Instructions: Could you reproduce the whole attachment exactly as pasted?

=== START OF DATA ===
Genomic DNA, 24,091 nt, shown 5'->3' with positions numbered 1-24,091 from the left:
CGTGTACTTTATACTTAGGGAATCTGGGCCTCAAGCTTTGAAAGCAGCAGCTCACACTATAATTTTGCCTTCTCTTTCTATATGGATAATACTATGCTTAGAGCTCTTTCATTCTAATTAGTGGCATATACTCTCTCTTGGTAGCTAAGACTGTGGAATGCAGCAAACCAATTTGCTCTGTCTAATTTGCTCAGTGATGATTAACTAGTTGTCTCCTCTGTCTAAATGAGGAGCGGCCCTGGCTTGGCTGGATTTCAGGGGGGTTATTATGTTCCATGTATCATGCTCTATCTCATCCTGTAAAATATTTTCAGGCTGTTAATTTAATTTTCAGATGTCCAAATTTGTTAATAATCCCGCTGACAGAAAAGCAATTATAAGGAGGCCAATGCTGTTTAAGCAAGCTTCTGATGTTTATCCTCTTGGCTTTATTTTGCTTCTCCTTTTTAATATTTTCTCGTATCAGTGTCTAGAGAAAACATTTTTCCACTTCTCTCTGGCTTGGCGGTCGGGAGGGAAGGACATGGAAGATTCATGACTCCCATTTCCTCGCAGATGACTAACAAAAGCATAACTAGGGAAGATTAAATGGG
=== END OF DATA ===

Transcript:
Genomic DNA, 24,091 nt, shown 5'->3' with positions numbered 1-24,091 from the left:
CGTGTACTTTATACTTAGGGAATCTGGGCCTCAAGCTTTGAAAGCAGCAGCTCACACTATAATTTTGCCTTCTCTTTCTATATGGATAATACTATGCTTAGAGCTCTTTCATTCTAATTAGTGGCATATACTCTCTCTTGGTAGCTAAGACTGTGGAATGCAGCAAACCAATTTGCTCTGTCTAATTTGCTCAGTGATGATTAACTAGTTGTCTCCTCTGTCTAAATGAGGAGCGGCCCTGGCTTGGCTGGATTTCAGGGGGGTTATTATGTTCCATGTATCATGCTCTATCTCATCCTGTAAAATATTTTCAGGCTGTTAATTTAATTTTCAGATGTCCAAATTTGTTAATAATCCCGCTGACAGAAAAGCAATTATAAGGAGGCCAATGCTGTTTAAGCAAGCTTCTGATGTTTATCCTCTTGGCTTTATTTTGCTTCTCCTTTTTAATATTTTCTCGTATCAGTGTCTAGAGAAAACATTTTTCCACTTCTCTCTGGCTTGGCGGTCGGGAGGGAAGGACATGGAAGATTCATGACTCCCATTTCCTCGCAGATGACTAACAAAAGCATAACTAGGGAAGATTAAATGGG